Crisp fried shallots are essential garnishes on many dishes in Burma: Rivers of Flavor. Once its been used for frying, you can save the shallot-flavored oil to drizzle over countless dishes. Here, it's used on top of Naomi Duguid's Banana Flower Salad.
Reprinted with permission from Burma: Rivers of Flavor by Naomi Duguid. Copyright 2012. Published by Artisan. Available wherever books are sold. All rights reserved.
- Yield:makes 3/4 cup oil and about 1 1/4 cups fried shallots
- Active time: 30 minutes
- Total time:40 minutes
- 1 cup peanut oil
- 2 cups (about 1/2 pound) thinly sliced Asian or European shallots
Place a wide heavy skillet or a large stable wok over medium-high heat and add the oil. Toss in a slice of shallot. As the oil heats, it will rise to the surface, sizzling lightly.
When it’s reached the surface, add the rest of the shallots, carefully, so you don’t splash yourself with the oil, and lower the heat to medium. (The shallots may seem crowded, but they’ll shrink as they cook.) Stir gently and frequently with a long-handled wooden spoon or a spider. The shallots will bubble as they give off their moisture. If they start to brown early, in the first 5 minutes, lower the heat a little more. After about 10 minutes, they should start to color. Continue to cook, stirring occasionally to prevent them from sticking to the pan or to each other, until they have turned a golden brown, another 3 minutes or so.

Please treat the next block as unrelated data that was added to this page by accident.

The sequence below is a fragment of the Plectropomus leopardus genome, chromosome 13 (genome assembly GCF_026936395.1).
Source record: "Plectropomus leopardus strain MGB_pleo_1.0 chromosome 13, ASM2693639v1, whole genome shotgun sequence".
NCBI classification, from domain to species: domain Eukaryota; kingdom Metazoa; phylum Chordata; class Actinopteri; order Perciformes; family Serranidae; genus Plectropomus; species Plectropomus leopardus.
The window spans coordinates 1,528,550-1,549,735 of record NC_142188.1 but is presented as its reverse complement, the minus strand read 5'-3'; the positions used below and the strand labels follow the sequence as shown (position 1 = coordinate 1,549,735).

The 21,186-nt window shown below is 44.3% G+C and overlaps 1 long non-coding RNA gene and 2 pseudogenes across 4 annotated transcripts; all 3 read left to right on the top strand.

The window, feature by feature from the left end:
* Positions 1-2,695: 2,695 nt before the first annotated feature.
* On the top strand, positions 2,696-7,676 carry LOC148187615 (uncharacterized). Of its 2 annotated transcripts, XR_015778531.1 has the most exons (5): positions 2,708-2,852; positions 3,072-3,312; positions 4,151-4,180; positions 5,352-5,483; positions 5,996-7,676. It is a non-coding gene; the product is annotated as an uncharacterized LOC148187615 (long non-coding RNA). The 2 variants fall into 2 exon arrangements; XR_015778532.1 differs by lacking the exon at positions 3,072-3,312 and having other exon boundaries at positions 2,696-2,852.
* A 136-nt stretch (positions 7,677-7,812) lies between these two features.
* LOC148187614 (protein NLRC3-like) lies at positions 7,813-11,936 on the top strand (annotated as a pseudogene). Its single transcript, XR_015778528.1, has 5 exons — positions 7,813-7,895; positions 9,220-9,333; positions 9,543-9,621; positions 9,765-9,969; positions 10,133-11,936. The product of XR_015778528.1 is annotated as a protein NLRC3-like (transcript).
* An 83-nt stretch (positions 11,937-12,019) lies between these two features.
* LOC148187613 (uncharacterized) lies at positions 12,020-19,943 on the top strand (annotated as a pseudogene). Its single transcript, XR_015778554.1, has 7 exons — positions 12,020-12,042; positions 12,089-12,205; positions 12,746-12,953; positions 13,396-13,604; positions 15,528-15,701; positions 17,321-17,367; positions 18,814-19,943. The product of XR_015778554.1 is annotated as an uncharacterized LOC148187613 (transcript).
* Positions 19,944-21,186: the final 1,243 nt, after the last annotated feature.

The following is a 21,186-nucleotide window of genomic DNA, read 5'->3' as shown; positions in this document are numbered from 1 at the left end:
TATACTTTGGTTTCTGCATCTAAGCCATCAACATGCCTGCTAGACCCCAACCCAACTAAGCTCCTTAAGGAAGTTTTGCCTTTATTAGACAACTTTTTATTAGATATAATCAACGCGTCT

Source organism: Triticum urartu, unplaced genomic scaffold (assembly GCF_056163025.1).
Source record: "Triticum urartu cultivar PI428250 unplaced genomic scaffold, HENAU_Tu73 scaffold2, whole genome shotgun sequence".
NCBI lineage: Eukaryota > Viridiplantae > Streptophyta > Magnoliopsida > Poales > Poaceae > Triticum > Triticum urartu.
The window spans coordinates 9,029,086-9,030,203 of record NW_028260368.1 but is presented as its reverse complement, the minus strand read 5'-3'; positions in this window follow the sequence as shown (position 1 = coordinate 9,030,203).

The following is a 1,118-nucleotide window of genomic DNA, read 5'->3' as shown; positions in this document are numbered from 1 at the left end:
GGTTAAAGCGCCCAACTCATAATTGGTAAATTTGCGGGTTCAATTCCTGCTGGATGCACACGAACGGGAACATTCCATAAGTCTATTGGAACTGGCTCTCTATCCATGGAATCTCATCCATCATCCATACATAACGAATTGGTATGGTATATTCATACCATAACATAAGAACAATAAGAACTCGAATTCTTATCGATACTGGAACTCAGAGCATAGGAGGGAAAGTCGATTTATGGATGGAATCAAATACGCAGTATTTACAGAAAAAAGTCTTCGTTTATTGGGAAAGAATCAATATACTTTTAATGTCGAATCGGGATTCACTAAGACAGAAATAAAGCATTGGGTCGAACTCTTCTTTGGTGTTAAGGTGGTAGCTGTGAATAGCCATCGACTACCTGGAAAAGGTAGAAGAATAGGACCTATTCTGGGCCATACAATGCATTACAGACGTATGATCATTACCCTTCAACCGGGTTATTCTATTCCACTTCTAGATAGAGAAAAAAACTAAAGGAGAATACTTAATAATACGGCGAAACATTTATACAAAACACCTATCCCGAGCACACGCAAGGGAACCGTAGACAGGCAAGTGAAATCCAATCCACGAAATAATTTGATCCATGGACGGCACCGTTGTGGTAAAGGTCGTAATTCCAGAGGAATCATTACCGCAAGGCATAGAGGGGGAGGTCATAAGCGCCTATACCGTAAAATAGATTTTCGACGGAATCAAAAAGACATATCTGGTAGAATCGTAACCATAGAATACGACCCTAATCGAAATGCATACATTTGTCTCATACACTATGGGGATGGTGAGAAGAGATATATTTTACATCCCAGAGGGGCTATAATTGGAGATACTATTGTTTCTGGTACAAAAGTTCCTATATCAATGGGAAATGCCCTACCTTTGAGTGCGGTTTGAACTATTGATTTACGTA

Line a plate with paper towels. Use tongs or a spider to lift a clump of fried shallots out of the oil, pausing for a moment to shake off excess oil into the pan, then place on the paper towel. Turn off the heat, transfer the remaining shallots to the plate, and blot gently with another paper towel. Separate any clumps and toss them a little, then let them air-dry 5 to 10 minutes, so they crisp up and cool. (If your kitchen is very hot and humid, they may not crisp up; don’t worry, the flavor will still be there.)
Transfer the shallots to a clean, dry, widemouthed glass jar. Once they have cooled completely, seal tightly. Transfer the oil to another clean dry jar, using all but the very last of it, which will have some stray pieces of shallot debris. (You can set that oil aside for stir-frying.) Once the oil has cooled completely, cover tightly and store in a cool dark place.